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  • Ruth Hussey as the Duchesse de Polignac wearing an 18th century-inspired gown in the 1938 film "Marie Antoinette."
    • Metro-Goldwyn-Mayer (MGM)

    Marie Antoinette

    1938

    Costume seen on Ruth Hussey as the Duchess de Polignac

  • Ava Gardner as Pandora Reynolds wearing an 18th century-inspired red and gold gown in the 1951 film "Pandora and the Flying Dutchman."
    • Metro-Goldwyn-Mayer (MGM)

    Pandora and the Flying Dutchman

    1951

    Costume seen on Ava Gardner as Pandora Reynolds

  • An extra as a theater goer wearing an 18th century-inspired red and gold gown in the 1952 film "Scaramouche."
    • Metro-Goldwyn-Mayer (MGM)

    Scaramouche

    1952

    Costume seen on an extra as a theater attendee

Additional Images

About the Costume

This red gown, inspired by 18th-century fashion, has an interesting history. Famed costume designer Adrian first designed it for the 1938 film Marie Antoinette, starring Norma Shearer. Ruth Hussey wore this particular gown as the Duchess de Polignac. 

The gowns for Marie Antoinette were some of the most lavish to come out of Hollywood at the time. Adrian created hundreds of dresses, each with heavy embroidery, beading, and sequins. Some of the gowns were so elaborate that they weighed over 100 pounds. Because of the expense, the dresses were recycled whenever possible, making appearances in many movies over the next ten to fifteen years.

This costume was reused again in 1951 when Man Ray photographed Ava Gardner wearing it. One of those photos was used in the film Pandora and the Flying Dutchman to create the miniature of Ava seen in the movie. She never wears the costume in the film itself. Ava seems to have liked the photograph and apparently had a painting of it commissioned by artist Antonio Diaz. The third time the gown was used was on an extra in the background of the famous fight scene in the 1952 film Scaramouche.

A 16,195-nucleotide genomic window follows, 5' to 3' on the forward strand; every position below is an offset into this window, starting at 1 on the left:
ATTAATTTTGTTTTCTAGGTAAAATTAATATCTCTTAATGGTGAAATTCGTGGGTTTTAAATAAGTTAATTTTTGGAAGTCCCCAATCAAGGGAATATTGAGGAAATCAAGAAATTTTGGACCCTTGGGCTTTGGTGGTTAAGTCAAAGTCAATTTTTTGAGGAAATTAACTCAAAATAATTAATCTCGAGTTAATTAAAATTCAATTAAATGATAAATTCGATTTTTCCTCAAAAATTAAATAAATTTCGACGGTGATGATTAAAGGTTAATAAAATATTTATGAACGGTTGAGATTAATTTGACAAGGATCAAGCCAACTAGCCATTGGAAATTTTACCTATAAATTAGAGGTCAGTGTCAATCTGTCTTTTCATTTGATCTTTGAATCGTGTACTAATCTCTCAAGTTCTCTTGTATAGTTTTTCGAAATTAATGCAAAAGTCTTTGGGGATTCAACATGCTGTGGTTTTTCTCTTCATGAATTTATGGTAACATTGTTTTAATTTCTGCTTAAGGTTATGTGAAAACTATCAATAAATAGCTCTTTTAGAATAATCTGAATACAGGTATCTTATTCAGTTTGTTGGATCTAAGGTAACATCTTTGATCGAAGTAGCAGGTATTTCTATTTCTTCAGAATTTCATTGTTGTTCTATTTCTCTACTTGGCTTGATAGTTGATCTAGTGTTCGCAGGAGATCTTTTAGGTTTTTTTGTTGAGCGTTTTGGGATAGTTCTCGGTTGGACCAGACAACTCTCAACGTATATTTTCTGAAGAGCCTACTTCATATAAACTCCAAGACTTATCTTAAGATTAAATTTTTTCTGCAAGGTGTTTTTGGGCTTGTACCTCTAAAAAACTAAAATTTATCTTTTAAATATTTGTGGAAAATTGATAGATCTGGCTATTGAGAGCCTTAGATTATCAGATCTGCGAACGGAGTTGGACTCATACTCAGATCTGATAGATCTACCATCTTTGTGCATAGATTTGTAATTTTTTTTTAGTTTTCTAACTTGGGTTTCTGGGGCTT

The gown is now in the collection of Mary Strauss. You can learn more at The Ava Gardner Museum Blog or the Man Ray Trust.

 

About the Costume

Have you seen this gown somewhere else? Do you need to be given credit for this sighting? Do you have corrections, additions or changes you would like to make?

Have you ever watched a film and noticed a character walk by in a gown that you just know you’ve seen before? Recycled Movie Costumes is dedicated to documenting the life of a costume through its various appearances on film and television.

Additional Images

About the Costume

This red gown, inspired by 18th-century fashion, has an interesting history. Famed costume designer Adrian first designed it for the 1938 film Marie Antoinette, starring Norma Shearer. Ruth Hussey wore this particular gown as the Duchess de Polignac. 

The gowns for Marie Antoinette were some of the most lavish to come out of Hollywood at the time. Adrian created hundreds of dresses, each with heavy embroidery, beading, and sequins. Some of the gowns were so elaborate that they weighed over 100 pounds. Because of the expense, the dresses were recycled whenever possible, making appearances in many movies over the next ten to fifteen years.

This costume was reused again in 1951 when Man Ray photographed Ava Gardner wearing it. One of those photos was used in the film Pandora and the Flying Dutchman to create the miniature of Ava seen in the movie. She never wears the costume in the film itself. Ava seems to have liked the photograph and apparently had a painting of it commissioned by artist Antonio Diaz. The third time the gown was used was on an extra in the background of the famous fight scene in the 1952 film Scaramouche.

The gown is now in the collection of Mary Strauss. You can learn more at The Ava Gardner Museum Blog or the Man Ray Trust.

 

This red gown, inspired by 18th-century fashion, has an interesting history. Famed costume designer Adrian first designed it for the 1938 film Marie Antoinette, starring Norma Shearer. Ruth Hussey wore this particular gown as the Duchess de Polignac. 

The gowns for Marie Antoinette were some of the most lavish to come out of Hollywood at the time. Adrian created hundreds of dresses, each with heavy embroidery, beading, and sequins. Some of the gowns were so elaborate that they weighed over 100 pounds. Because of the expense, the dresses were recycled whenever possible, making appearances in many movies over the next ten to fifteen years.

This costume was reused again in 1951 when Man Ray photographed Ava Gardner wearing it. One of those photos was used in the film Pandora and the Flying Dutchman to create the miniature of Ava seen in the movie. She never wears the costume in the film itself. Ava seems to have liked the photograph and apparently had a painting of it commissioned by artist Antonio Diaz. The third time the gown was used was on an extra in the background of the famous fight scene in the 1952 film Scaramouche.

The gown is now in the collection of Mary Strauss. You can learn more at The Ava Gardner Museum Blog or the Man Ray Trust.

 

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Credits

Sighting Credit:
  • Michael
Photos provided by:
  • Michael
  • Julia Spicer
  • Ava Gardner Estate Ebay Listing
  • IMDb
Costume Designer:
  • Adrian (Adrian Adolph Greenburg)

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